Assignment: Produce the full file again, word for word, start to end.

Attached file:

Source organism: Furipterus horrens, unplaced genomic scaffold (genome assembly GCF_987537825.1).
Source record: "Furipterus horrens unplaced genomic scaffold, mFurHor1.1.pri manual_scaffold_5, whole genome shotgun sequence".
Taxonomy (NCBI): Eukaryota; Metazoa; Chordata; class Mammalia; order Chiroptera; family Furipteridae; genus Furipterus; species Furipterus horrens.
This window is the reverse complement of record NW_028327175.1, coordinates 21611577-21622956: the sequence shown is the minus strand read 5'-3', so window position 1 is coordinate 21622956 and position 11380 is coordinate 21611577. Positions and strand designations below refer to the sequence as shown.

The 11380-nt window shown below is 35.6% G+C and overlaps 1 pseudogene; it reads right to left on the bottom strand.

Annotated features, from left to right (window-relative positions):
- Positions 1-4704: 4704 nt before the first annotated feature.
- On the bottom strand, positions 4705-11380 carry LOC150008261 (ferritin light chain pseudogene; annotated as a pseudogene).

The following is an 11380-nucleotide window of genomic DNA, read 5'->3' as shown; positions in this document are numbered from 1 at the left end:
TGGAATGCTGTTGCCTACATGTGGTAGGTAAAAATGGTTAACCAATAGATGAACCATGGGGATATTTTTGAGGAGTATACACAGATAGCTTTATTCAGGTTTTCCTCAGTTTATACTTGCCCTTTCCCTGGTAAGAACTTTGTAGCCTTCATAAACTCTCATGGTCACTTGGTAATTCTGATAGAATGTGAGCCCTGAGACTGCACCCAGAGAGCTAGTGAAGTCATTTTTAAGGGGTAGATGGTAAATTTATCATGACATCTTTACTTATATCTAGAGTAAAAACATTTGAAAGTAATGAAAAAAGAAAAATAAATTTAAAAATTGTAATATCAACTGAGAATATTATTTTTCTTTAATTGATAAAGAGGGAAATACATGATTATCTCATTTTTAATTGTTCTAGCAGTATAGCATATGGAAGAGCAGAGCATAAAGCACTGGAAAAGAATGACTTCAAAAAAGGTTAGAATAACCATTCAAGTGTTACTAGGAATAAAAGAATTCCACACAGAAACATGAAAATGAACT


Source organism: Furipterus horrens, unplaced genomic scaffold (genome assembly GCF_987537825.1).
Source record: "Furipterus horrens unplaced genomic scaffold, mFurHor1.1.pri manual_scaffold_5, whole genome shotgun sequence".
Taxonomy (NCBI): Eukaryota; Metazoa; Chordata; class Mammalia; order Chiroptera; family Furipteridae; genus Furipterus; species Furipterus horrens.
This window is the reverse complement of record NW_028327175.1, coordinates 21611577-21622956: the sequence shown is the minus strand read 5'-3', so window position 1 is coordinate 21622956 and position 11380 is coordinate 21611577. Positions and strand designations below refer to the sequence as shown.

The 11380-nt window shown below is 35.6% G+C and overlaps 1 pseudogene; it reads right to left on the bottom strand.

Annotated features, from left to right (window-relative positions):
- Positions 1-4704: 4704 nt before the first annotated feature.
- On the bottom strand, positions 4705-11380 carry LOC150008261 (ferritin light chain pseudogene; annotated as a pseudogene).

The following is an 11380-nucleotide window of genomic DNA, read 5'->3' as shown; positions in this document are numbered from 1 at the left end:
TGGAATGCTGTTGCCTACATGTGGTAGGTAAAAATGGTTAACCAATAGATGAACCATGGGGATATTTTTGAGGAGTATACACAGATAGCTTTATTCAGGTTTTCCTCAGTTTATACTTGCCCTTTCCCTGGTAAGAACTTTGTAGCCTTCATAAACTCTCATGGTCACTTGGTAATTCTGATAGAATGTGAGCCCTGAGACTGCACCCAGAGAGCTAGTGAAGTCATTTTTAAGGGGTAGATGGTAAATTTATCATGACATCTTTACTTATATCTAGAGTAAAAACATTTGAAAGTAATGAAAAAAGAAAAATAAATTTAAAAATTGTAATATCAACTGAGAATATTATTTTTCTTTAATTGATAAAGAGGGAAATACATGATTATCTCATTTTTAATTGTTCTAGCAGTATAGCATATGGAAGAGCAGAGCATAAAGCACTGGAAAAGAATGACTTCAAAAAAGGTTAGAATAACCATTCAAGTGTTACTAGGAATAAAAGAATTCCACACAGAAACATGAAAATGAACT